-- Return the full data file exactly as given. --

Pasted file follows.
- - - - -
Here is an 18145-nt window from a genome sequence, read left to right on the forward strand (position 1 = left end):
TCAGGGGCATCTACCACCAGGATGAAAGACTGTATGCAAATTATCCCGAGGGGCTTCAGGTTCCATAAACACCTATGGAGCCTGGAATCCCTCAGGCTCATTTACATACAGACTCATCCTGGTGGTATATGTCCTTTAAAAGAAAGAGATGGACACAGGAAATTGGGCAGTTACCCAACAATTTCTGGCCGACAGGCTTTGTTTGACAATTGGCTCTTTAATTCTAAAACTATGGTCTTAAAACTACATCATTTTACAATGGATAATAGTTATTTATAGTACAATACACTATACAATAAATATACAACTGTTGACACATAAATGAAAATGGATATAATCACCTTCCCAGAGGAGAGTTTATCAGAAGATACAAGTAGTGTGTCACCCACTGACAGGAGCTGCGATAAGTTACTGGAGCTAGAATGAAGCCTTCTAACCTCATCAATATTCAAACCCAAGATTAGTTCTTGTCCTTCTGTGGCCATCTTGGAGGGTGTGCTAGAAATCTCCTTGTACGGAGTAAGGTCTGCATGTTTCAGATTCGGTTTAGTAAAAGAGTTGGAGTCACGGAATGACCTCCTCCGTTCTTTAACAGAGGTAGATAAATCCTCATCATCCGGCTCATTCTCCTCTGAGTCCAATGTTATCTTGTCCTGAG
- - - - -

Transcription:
Here is an 18145-nt window from a genome sequence, read left to right on the forward strand (position 1 = left end):
TCAGGGGCATCTACCACCAGGATGAAAGACTGTATGCAAATTATCCCGAGGGGCTTCAGGTTCCATAAACACCTATGGAGCCTGGAATCCCTCAGGCTCATTTACATACAGACTCATCCTGGTGGTATATGTCCTTTAAAAGAAAGAGATGGACACAGGAAATTGGGCAGTTACCCAACAATTTCTGGCCGACAGGCTTTGTTTGACAATTGGCTCTTTAATTCTAAAACTATGGTCTTAAAACTACATCATTTTACAATGGATAATAGTTATTTATAGTACAATACACTATACAATAAATATACAACTGTTGACACATAAATGAAAATGGATATAATCACCTTCCCAGAGGAGAGTTTATCAGAAGATACAAGTAGTGTGTCACCCACTGACAGGAGCTGCGATAAGTTACTGGAGCTAGAATGAAGCCTTCTAACCTCATCAATATTCAAACCCAAGATTAGTTCTTGTCCTTCTGTGGCCATCTTGGAGGGTGTGCTAGAAATCTCCTTGTACGGAGTAAGGTCTGCATGTTTCAGATTCGGTTTAGTAAAAGAGTTGGAGTCACGGAATGACCTCCTCCGTTCTTTAACAGAGGTAGATAAATCCTCATCATCCGGCTCATTCTCCTCTGAGTCCAATGTTATCTTGTCCTGAG